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High-Resolution Melting

A Bit of History...

MeltingCurve
In the 1960s, melting of double-stranded DNA was monitored by UV absorbance (hyperchromic effect). Analysis required µg amounts of DNA, and often took hours to complete, while samples were slowly heated at rates of 0.1-1.0 ºC/min.  Contemporary DNA melting analysis uses fluorescence, and because it is a more sensitive method, it needs only ng amounts of DNA (amounts easily prepared by PCR).   Fluorescent DNA melting analysis became popular with the 1997 advent of the real-time PCR instrument LightCycler®. Capillary sample formats and small sample volumes allowed better temperature control and fast melting rates of 0.1-1.0ºC/sec, shortening the melting time to a few minutes.  The fluorescence indicator used back in 1997 was the dye SYBR® Green I, a sensitive, convenient dye for real-time monitoring of amplification and melting of amplified products.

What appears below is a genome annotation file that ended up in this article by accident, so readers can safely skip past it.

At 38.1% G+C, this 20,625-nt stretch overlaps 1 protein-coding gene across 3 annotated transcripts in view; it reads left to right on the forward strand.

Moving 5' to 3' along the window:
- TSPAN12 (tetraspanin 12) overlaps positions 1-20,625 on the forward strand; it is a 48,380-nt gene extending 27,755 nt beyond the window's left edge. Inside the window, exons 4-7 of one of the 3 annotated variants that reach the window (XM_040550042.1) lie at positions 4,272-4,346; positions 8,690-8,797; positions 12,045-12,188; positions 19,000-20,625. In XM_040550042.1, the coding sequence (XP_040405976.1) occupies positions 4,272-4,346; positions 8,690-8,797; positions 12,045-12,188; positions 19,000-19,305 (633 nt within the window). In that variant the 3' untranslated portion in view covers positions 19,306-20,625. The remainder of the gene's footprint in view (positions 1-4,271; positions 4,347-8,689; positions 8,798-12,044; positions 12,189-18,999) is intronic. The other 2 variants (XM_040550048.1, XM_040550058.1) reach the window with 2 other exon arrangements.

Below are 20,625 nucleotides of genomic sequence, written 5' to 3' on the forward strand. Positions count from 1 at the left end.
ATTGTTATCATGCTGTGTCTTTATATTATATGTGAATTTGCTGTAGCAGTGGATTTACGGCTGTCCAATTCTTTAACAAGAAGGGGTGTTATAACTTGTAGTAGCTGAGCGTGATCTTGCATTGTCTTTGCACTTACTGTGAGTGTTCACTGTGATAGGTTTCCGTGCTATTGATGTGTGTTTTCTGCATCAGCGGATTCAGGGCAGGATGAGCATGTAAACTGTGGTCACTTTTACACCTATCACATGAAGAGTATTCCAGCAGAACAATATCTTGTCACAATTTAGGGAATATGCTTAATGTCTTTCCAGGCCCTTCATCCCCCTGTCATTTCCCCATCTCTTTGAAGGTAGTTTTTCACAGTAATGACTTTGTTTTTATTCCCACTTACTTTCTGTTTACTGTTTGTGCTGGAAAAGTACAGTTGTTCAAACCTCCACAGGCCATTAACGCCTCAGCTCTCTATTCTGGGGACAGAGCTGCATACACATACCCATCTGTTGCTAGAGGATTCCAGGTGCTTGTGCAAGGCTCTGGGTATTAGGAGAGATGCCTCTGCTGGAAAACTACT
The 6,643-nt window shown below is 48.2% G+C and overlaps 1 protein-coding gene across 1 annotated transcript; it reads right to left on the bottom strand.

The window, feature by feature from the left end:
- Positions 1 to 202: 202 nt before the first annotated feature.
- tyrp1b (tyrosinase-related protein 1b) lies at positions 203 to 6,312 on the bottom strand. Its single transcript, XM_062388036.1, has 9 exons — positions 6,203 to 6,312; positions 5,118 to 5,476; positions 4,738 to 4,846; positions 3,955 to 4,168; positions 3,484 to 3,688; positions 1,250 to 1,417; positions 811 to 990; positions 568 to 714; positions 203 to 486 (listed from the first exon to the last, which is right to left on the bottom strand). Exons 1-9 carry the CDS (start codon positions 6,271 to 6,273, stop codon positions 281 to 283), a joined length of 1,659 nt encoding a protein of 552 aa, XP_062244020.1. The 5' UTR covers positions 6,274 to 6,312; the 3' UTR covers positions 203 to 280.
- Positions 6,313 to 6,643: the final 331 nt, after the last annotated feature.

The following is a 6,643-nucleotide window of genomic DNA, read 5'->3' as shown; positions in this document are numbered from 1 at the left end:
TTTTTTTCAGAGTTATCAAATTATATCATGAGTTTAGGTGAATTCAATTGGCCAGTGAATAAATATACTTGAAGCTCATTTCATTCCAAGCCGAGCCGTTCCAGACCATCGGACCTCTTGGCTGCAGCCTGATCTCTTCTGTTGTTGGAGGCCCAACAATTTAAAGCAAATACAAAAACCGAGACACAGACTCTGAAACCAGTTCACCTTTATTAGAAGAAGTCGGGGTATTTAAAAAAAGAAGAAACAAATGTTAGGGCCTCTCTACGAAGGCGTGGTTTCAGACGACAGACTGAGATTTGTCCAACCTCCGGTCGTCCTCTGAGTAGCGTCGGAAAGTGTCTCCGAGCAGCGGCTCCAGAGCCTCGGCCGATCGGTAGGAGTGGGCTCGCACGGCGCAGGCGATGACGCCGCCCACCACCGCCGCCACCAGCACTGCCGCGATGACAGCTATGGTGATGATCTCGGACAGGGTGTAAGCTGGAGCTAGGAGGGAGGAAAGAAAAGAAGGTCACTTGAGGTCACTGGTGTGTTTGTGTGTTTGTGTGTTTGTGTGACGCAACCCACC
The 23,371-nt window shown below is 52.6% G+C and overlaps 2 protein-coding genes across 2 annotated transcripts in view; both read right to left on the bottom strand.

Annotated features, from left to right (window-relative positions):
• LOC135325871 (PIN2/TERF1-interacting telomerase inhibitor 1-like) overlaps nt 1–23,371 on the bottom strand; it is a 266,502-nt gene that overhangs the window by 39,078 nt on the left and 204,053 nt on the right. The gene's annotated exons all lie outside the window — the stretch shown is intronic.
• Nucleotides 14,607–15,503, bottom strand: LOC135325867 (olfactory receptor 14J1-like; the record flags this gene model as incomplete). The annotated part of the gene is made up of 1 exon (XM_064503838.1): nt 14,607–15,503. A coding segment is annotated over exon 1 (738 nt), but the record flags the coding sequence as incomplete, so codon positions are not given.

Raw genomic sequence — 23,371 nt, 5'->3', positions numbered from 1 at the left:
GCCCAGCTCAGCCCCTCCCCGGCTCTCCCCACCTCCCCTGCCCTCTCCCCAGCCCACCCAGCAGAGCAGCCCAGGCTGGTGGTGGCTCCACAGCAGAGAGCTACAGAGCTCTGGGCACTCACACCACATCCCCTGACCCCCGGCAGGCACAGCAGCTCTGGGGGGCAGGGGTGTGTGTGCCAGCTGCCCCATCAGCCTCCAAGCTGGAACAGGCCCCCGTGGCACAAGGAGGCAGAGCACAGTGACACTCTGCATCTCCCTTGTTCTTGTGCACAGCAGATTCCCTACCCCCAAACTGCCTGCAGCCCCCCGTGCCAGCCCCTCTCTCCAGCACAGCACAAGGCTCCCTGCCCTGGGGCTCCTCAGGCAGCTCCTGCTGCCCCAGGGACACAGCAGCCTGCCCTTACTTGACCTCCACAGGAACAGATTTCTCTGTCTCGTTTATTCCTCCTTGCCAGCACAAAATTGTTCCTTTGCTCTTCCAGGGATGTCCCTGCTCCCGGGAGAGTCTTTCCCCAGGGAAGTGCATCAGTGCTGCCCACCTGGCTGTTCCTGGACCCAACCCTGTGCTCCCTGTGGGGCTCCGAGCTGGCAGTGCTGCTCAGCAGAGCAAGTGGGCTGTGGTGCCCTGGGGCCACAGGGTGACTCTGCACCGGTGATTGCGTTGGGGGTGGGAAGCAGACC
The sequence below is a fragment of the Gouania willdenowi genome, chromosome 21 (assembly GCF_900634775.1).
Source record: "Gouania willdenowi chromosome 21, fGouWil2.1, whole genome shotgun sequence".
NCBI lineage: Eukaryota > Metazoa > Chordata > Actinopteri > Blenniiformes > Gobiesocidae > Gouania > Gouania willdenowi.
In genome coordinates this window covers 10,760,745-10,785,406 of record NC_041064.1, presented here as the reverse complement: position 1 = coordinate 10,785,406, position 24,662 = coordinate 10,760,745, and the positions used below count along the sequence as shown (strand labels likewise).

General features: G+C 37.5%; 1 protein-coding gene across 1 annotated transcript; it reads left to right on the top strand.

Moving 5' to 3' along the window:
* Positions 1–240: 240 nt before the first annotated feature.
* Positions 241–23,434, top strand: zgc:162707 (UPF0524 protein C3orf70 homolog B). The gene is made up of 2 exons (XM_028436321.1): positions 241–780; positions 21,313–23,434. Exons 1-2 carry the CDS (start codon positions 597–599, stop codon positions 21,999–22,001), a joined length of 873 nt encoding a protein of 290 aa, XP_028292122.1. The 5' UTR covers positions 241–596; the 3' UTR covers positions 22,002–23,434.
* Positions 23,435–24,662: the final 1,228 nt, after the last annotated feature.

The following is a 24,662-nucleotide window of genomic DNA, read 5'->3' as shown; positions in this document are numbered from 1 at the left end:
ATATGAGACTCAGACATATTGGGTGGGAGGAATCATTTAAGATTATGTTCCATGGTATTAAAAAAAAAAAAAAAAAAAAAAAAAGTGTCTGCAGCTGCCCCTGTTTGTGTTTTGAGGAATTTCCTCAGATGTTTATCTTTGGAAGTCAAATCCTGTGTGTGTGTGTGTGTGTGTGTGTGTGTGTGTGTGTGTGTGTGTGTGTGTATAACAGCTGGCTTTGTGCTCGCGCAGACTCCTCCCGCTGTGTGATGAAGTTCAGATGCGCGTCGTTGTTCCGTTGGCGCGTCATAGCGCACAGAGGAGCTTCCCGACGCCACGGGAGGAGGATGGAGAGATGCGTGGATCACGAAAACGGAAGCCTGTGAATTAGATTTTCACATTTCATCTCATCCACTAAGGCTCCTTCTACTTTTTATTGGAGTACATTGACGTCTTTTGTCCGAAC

High-resolution melting analysis is a new method introduced in 2003. Similar to the LightCycler, this too was a result of collaboration between our lab at the University of Utah and Idaho Technology, Inc (Salt Lake City, UT).  The method uses high data-density acquisition, and detects small sequence differences in PCR fragments, just by direct melting. Melting curves can now be used for mutation scanning, sequence matching, and mutliplex genotyping - analyses that traditionally required processing of PCR products by electrophoresis or other non-homogeneous means. Because of its speed and simplicity, popularity of this method is growing.

Two inventions were key to high-resolution melting:  1) high-resolution instruments, and 2) novel saturation dyes. To read more, please follow the colored tabs in the navigation bar (top of page) ..



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Key references Contact us to receive reprints.
  1. First paper: Clinical Chemistry full text
  2. Book chapter: High-Resolution Melting Analysis for Scanning & Genoytyping (Tevfik)
  3. Publication by application go to our list
  4. Wittwer Lab updated publication on hi-res melting (via PubMed)
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